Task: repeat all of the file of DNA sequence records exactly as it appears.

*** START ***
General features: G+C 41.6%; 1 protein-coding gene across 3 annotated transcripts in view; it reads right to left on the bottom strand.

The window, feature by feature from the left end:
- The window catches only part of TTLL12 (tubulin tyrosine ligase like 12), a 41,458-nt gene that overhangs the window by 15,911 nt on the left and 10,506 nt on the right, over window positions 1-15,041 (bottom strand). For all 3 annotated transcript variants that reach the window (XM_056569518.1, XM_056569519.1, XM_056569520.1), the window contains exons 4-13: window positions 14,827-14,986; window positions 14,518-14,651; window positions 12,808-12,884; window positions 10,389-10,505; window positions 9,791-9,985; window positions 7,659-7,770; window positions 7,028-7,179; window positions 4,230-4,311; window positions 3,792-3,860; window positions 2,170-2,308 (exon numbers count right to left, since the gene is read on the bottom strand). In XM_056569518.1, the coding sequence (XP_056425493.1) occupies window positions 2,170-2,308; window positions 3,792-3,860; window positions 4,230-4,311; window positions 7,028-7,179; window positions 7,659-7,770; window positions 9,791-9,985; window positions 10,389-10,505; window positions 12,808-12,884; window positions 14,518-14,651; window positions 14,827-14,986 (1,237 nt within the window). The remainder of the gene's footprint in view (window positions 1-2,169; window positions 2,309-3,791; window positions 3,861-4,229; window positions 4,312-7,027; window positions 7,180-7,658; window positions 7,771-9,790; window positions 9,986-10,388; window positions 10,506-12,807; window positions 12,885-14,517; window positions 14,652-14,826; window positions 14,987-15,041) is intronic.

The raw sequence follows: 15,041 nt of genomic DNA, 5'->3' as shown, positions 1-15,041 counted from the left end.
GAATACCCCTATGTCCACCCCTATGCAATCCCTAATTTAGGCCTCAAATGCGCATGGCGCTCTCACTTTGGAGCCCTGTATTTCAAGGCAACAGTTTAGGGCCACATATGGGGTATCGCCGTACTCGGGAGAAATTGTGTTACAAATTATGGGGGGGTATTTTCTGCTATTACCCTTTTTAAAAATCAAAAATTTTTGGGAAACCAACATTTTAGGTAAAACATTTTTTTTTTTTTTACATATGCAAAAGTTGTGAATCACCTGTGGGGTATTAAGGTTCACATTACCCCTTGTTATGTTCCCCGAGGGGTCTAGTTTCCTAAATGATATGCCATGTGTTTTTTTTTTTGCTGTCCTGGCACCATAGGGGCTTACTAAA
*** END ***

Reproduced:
General features: G+C 41.6%; 1 protein-coding gene across 3 annotated transcripts in view; it reads right to left on the bottom strand.

The window, feature by feature from the left end:
- The window catches only part of TTLL12 (tubulin tyrosine ligase like 12), a 41,458-nt gene that overhangs the window by 15,911 nt on the left and 10,506 nt on the right, over window positions 1-15,041 (bottom strand). For all 3 annotated transcript variants that reach the window (XM_056569518.1, XM_056569519.1, XM_056569520.1), the window contains exons 4-13: window positions 14,827-14,986; window positions 14,518-14,651; window positions 12,808-12,884; window positions 10,389-10,505; window positions 9,791-9,985; window positions 7,659-7,770; window positions 7,028-7,179; window positions 4,230-4,311; window positions 3,792-3,860; window positions 2,170-2,308 (exon numbers count right to left, since the gene is read on the bottom strand). In XM_056569518.1, the coding sequence (XP_056425493.1) occupies window positions 2,170-2,308; window positions 3,792-3,860; window positions 4,230-4,311; window positions 7,028-7,179; window positions 7,659-7,770; window positions 9,791-9,985; window positions 10,389-10,505; window positions 12,808-12,884; window positions 14,518-14,651; window positions 14,827-14,986 (1,237 nt within the window). The remainder of the gene's footprint in view (window positions 1-2,169; window positions 2,309-3,791; window positions 3,861-4,229; window positions 4,312-7,027; window positions 7,180-7,658; window positions 7,771-9,790; window positions 9,986-10,388; window positions 10,506-12,807; window positions 12,885-14,517; window positions 14,652-14,826; window positions 14,987-15,041) is intronic.

The raw sequence follows: 15,041 nt of genomic DNA, 5'->3' as shown, positions 1-15,041 counted from the left end.
GAATACCCCTATGTCCACCCCTATGCAATCCCTAATTTAGGCCTCAAATGCGCATGGCGCTCTCACTTTGGAGCCCTGTATTTCAAGGCAACAGTTTAGGGCCACATATGGGGTATCGCCGTACTCGGGAGAAATTGTGTTACAAATTATGGGGGGGTATTTTCTGCTATTACCCTTTTTAAAAATCAAAAATTTTTGGGAAACCAACATTTTAGGTAAAACATTTTTTTTTTTTTTACATATGCAAAAGTTGTGAATCACCTGTGGGGTATTAAGGTTCACATTACCCCTTGTTATGTTCCCCGAGGGGTCTAGTTTCCTAAATGATATGCCATGTGTTTTTTTTTTTGCTGTCCTGGCACCATAGGGGCTTACTAAA